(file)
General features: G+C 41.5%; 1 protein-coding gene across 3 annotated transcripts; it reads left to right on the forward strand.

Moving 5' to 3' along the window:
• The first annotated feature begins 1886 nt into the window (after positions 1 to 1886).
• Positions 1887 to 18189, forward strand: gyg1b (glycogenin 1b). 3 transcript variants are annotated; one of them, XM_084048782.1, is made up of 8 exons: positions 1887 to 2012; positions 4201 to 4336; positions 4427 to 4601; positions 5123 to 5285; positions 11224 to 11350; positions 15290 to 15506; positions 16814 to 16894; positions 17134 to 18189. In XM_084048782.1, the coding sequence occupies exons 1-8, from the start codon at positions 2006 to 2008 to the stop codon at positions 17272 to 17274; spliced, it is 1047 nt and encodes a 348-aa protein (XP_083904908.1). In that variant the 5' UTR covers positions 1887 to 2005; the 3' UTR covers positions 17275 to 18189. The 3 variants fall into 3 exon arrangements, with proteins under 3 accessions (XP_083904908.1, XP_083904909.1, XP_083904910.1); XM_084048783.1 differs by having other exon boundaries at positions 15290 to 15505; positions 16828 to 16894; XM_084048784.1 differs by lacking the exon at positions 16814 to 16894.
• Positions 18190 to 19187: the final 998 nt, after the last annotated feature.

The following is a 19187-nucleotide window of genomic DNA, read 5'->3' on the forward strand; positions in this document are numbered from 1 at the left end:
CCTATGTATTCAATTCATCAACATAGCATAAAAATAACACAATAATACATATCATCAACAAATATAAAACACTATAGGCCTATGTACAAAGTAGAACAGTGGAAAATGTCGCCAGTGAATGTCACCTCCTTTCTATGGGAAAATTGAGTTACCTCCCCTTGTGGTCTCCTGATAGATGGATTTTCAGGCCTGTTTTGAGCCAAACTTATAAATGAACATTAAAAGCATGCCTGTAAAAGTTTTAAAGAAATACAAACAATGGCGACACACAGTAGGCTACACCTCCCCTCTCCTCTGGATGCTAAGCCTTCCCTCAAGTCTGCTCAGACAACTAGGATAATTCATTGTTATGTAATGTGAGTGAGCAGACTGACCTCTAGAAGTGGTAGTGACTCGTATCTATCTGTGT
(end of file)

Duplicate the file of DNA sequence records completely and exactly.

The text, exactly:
General features: G+C 41.5%; 1 protein-coding gene across 3 annotated transcripts; it reads left to right on the forward strand.

Moving 5' to 3' along the window:
• The first annotated feature begins 1886 nt into the window (after positions 1 to 1886).
• Positions 1887 to 18189, forward strand: gyg1b (glycogenin 1b). 3 transcript variants are annotated; one of them, XM_084048782.1, is made up of 8 exons: positions 1887 to 2012; positions 4201 to 4336; positions 4427 to 4601; positions 5123 to 5285; positions 11224 to 11350; positions 15290 to 15506; positions 16814 to 16894; positions 17134 to 18189. In XM_084048782.1, the coding sequence occupies exons 1-8, from the start codon at positions 2006 to 2008 to the stop codon at positions 17272 to 17274; spliced, it is 1047 nt and encodes a 348-aa protein (XP_083904908.1). In that variant the 5' UTR covers positions 1887 to 2005; the 3' UTR covers positions 17275 to 18189. The 3 variants fall into 3 exon arrangements, with proteins under 3 accessions (XP_083904908.1, XP_083904909.1, XP_083904910.1); XM_084048783.1 differs by having other exon boundaries at positions 15290 to 15505; positions 16828 to 16894; XM_084048784.1 differs by lacking the exon at positions 16814 to 16894.
• Positions 18190 to 19187: the final 998 nt, after the last annotated feature.

The following is a 19187-nucleotide window of genomic DNA, read 5'->3' on the forward strand; positions in this document are numbered from 1 at the left end:
CCTATGTATTCAATTCATCAACATAGCATAAAAATAACACAATAATACATATCATCAACAAATATAAAACACTATAGGCCTATGTACAAAGTAGAACAGTGGAAAATGTCGCCAGTGAATGTCACCTCCTTTCTATGGGAAAATTGAGTTACCTCCCCTTGTGGTCTCCTGATAGATGGATTTTCAGGCCTGTTTTGAGCCAAACTTATAAATGAACATTAAAAGCATGCCTGTAAAAGTTTTAAAGAAATACAAACAATGGCGACACACAGTAGGCTACACCTCCCCTCTCCTCTGGATGCTAAGCCTTCCCTCAAGTCTGCTCAGACAACTAGGATAATTCATTGTTATGTAATGTGAGTGAGCAGACTGACCTCTAGAAGTGGTAGTGACTCGTATCTATCTGTGT